What does a gap year mean for my UCAS application?

Gap years can mean finding work, internships, travelling and other adventures around the world. However, if you’re taking time out it can be unclear how and when you should go about applying to uni, or what to do if you have already been accepted on a course.

There’s no need to worry though, it doesn't need to be complicated. We’ve pulled together this simple guide to what you should do if you’re taking a year out.

Should I take a gap year?

First things first, should you take a gap year in the first place? There are lots of reasons to take a year out, the most common being to travel or to gain work experience. But there are others. You might have family commitments, or you might have a few options and need more time to decide on your degree choice – something which full-time work might help you to do. There’s no right and wrong answer to this question, but it’s important to have a plan for what you’re going to achieve during your year out so make sure you set some clear goals.

If you do, you can defer your place

UCAS can allow students to defer (to defer just means to postpone) their place on a course for one year. However, they advise that you must have met the entry requirements deadline in the August before the course is due to start. For example, if you now want to start your course in September 2018, you need to have got your grades by 31 August 2017. Also make sure to check with your chosen university that they are happy for you to defer the place, as they could remove you from the course if you don’t.

Or you can reapply through UCAS next year

While you won’t have your school or college to help, UCAS allows you to pay a small amount to submit your own application. Lots of people do this all the time, from mature students to non-UK students, so you won’t be unusual. Following the same steps you did (or would have done) at school or college, you can apply by submitting your grades and personal statement even years after you complete you’re A levels (or equivalent entry qualifications). UCAS has a helpful guide to take you through step by step.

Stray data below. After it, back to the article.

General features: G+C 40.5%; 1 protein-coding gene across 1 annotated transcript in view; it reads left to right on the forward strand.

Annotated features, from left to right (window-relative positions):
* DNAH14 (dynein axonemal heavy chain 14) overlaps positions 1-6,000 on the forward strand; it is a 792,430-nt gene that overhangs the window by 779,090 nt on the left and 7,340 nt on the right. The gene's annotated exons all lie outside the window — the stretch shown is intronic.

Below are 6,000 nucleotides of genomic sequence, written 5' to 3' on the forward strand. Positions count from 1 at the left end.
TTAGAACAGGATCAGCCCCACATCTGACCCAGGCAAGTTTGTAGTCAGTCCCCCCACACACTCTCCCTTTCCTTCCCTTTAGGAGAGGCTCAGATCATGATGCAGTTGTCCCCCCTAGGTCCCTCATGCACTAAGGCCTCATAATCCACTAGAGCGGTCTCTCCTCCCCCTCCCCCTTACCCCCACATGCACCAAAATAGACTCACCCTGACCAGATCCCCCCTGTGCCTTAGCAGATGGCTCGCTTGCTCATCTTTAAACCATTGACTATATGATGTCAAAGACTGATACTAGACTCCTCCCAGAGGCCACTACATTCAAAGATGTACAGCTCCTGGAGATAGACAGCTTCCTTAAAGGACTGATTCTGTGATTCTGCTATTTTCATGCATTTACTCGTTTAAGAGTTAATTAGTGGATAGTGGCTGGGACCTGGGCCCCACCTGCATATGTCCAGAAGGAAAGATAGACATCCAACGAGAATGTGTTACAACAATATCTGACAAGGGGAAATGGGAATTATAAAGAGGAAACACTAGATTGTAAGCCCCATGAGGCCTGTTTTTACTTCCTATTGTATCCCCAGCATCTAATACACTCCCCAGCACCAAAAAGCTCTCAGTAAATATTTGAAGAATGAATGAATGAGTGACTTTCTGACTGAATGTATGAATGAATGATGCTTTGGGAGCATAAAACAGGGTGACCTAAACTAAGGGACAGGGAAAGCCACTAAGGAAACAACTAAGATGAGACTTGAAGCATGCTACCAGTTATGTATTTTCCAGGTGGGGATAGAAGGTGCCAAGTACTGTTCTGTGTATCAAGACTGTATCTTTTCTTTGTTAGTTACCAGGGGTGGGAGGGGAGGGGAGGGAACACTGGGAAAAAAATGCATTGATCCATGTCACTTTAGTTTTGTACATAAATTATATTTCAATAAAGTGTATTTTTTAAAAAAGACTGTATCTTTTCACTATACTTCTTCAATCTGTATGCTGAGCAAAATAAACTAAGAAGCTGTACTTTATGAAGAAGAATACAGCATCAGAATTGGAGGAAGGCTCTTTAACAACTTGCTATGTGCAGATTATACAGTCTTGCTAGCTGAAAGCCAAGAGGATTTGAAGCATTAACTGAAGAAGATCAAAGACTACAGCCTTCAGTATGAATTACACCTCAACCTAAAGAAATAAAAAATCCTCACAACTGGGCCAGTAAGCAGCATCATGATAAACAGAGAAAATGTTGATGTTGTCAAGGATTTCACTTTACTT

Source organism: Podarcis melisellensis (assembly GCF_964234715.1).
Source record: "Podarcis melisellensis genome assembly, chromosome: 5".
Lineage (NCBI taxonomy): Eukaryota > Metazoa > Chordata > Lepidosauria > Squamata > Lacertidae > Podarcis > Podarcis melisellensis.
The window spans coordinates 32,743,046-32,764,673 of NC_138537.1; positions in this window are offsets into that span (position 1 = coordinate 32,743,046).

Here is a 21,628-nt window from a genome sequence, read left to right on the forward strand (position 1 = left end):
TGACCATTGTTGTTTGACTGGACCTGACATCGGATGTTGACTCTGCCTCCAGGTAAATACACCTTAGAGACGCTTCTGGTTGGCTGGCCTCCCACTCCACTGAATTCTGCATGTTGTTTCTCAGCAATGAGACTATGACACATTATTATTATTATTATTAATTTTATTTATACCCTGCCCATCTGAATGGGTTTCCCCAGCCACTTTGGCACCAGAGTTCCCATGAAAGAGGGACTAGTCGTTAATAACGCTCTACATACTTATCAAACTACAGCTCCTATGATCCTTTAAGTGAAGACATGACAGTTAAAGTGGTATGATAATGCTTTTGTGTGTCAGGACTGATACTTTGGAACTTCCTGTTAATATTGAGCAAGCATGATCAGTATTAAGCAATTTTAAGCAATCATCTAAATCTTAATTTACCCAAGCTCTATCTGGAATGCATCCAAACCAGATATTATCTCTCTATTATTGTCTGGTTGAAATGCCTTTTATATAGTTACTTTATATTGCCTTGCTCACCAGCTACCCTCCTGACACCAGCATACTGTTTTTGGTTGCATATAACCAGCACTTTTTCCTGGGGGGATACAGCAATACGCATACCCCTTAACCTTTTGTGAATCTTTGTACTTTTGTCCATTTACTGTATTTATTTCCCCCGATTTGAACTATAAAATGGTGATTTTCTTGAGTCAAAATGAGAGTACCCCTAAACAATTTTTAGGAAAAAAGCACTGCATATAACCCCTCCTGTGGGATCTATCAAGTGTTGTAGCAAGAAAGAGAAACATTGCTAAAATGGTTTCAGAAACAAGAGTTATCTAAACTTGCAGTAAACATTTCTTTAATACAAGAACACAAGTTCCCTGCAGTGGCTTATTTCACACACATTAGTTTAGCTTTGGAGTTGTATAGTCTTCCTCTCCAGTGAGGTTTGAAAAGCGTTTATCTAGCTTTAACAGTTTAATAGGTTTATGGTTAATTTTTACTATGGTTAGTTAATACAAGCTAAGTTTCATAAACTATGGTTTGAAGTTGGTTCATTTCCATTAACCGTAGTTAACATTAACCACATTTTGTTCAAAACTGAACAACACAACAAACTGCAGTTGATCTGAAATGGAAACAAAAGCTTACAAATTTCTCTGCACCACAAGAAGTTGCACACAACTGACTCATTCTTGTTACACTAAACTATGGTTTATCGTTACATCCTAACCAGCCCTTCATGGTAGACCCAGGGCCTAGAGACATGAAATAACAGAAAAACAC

…and don’t forget to add your experiences to your application

After you have taken a year or more away from education, make sure you add the experiences you have had to your application. Universities like to hear about what you have been doing and how this has helped you develop. Include information about volunteering you’ve done, places you’ve worked and where you’ve travelled to and why. It can help you to get that all important offer.

Tell Student Finance what you’re doing

If you have been accepted by a university but now want to take a year out, make sure to let Student Finance know. If you’re hanging off for a year, the Student Loans Company (SLC) will be able to prevent your fees being sent until you are ready to go to university. They will also allow you to resubmit the information that they need to get your loans in place for your return. Or you can apply for your funding during your year out in preparation for your return to uni (just don’t leave it too late – the funding application window normally opens around about May for entry in September).

Keep in touch with potential referees

During your time at school or college, your teachers were probably the people to write your references. While they may still be, even if you’re applying again a year later, you need to make sure the people you are using as references are kept up to date with deadlines so they don’t miss them. Don’t forget to ask someone before putting them down as a reference on your UCAS application.  

If you’ve left it a bit late, Clearing can save the day

We know how it can be. You’ve been having travelling the world or taken on some responsibility in the workplace. Life’s got in the way and September is fast approaching, and you'd told yourself you’d be starting university. If you’ve got back into the application mind set a bit late and found you’ve missed the UCAS application deadlines, you can use Clearing to proactively search for a course to suit you. If you already have your grades you may be able to apply earlier, but Clearing really gets going in August after A level results day and some universities can still make you an offer of a place into October.

Every year, London Metropolitan University helps hundreds of students find places on full-time undergraduate degrees. You can start a course at London Met in September, but many are also available to start in January. Take a look at our full list of undergraduate courses or contact our course enquiries team for more information.

Student holding a heart with a question mark in it

Written by Joey Tamburello. Joey is a first class graduate of the London Met Journalism degree. She runs her own entertainment blog, Let’s Start With This One.

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